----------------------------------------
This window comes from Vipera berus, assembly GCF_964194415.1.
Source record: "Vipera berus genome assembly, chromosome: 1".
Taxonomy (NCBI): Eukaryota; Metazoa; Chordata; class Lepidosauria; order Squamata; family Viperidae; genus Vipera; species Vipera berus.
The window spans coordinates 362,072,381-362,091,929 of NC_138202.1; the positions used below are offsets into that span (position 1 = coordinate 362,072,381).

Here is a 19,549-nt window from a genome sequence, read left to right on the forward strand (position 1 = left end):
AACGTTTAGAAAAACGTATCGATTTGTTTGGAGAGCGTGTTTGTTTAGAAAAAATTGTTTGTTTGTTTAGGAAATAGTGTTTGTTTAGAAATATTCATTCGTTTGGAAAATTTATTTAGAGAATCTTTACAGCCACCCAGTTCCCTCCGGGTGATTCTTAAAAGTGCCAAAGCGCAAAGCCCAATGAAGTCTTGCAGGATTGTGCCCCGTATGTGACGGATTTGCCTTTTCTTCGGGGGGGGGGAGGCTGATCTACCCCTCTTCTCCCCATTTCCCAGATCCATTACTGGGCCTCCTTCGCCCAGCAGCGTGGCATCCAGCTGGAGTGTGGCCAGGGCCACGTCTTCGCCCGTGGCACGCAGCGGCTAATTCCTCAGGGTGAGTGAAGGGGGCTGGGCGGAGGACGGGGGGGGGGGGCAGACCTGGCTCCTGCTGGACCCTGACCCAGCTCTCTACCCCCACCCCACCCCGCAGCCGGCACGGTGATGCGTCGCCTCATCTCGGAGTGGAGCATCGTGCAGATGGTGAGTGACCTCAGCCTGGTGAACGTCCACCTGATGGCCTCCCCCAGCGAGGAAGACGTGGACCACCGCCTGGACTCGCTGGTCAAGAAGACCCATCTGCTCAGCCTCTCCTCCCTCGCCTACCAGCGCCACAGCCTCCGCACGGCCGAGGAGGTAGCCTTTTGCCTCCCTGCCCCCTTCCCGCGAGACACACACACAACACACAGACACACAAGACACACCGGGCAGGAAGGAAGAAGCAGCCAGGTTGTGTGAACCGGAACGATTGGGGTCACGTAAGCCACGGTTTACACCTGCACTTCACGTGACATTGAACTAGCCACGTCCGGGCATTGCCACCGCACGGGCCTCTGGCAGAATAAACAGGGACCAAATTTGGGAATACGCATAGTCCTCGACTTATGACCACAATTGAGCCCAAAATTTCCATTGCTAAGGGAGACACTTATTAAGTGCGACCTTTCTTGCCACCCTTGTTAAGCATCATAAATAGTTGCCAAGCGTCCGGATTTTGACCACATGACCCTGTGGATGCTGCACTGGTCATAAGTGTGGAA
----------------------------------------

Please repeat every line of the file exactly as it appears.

This window comes from Vipera berus, assembly GCF_964194415.1.
Source record: "Vipera berus genome assembly, chromosome: 1".
Taxonomy (NCBI): Eukaryota; Metazoa; Chordata; class Lepidosauria; order Squamata; family Viperidae; genus Vipera; species Vipera berus.
The window spans coordinates 362,072,381-362,091,929 of NC_138202.1; the positions used below are offsets into that span (position 1 = coordinate 362,072,381).

Here is a 19,549-nt window from a genome sequence, read left to right on the forward strand (position 1 = left end):
AACGTTTAGAAAAACGTATCGATTTGTTTGGAGAGCGTGTTTGTTTAGAAAAAATTGTTTGTTTGTTTAGGAAATAGTGTTTGTTTAGAAATATTCATTCGTTTGGAAAATTTATTTAGAGAATCTTTACAGCCACCCAGTTCCCTCCGGGTGATTCTTAAAAGTGCCAAAGCGCAAAGCCCAATGAAGTCTTGCAGGATTGTGCCCCGTATGTGACGGATTTGCCTTTTCTTCGGGGGGGGGGAGGCTGATCTACCCCTCTTCTCCCCATTTCCCAGATCCATTACTGGGCCTCCTTCGCCCAGCAGCGTGGCATCCAGCTGGAGTGTGGCCAGGGCCACGTCTTCGCCCGTGGCACGCAGCGGCTAATTCCTCAGGGTGAGTGAAGGGGGCTGGGCGGAGGACGGGGGGGGGGGGCAGACCTGGCTCCTGCTGGACCCTGACCCAGCTCTCTACCCCCACCCCACCCCGCAGCCGGCACGGTGATGCGTCGCCTCATCTCGGAGTGGAGCATCGTGCAGATGGTGAGTGACCTCAGCCTGGTGAACGTCCACCTGATGGCCTCCCCCAGCGAGGAAGACGTGGACCACCGCCTGGACTCGCTGGTCAAGAAGACCCATCTGCTCAGCCTCTCCTCCCTCGCCTACCAGCGCCACAGCCTCCGCACGGCCGAGGAGGTAGCCTTTTGCCTCCCTGCCCCCTTCCCGCGAGACACACACACAACACACAGACACACAAGACACACCGGGCAGGAAGGAAGAAGCAGCCAGGTTGTGTGAACCGGAACGATTGGGGTCACGTAAGCCACGGTTTACACCTGCACTTCACGTGACATTGAACTAGCCACGTCCGGGCATTGCCACCGCACGGGCCTCTGGCAGAATAAACAGGGACCAAATTTGGGAATACGCATAGTCCTCGACTTATGACCACAATTGAGCCCAAAATTTCCATTGCTAAGGGAGACACTTATTAAGTGCGACCTTTCTTGCCACCCTTGTTAAGCATCATAAATAGTTGCCAAGCGTCCGGATTTTGACCACATGACCCTGTGGATGCTGCACTGGTCATAAGTGTGGAA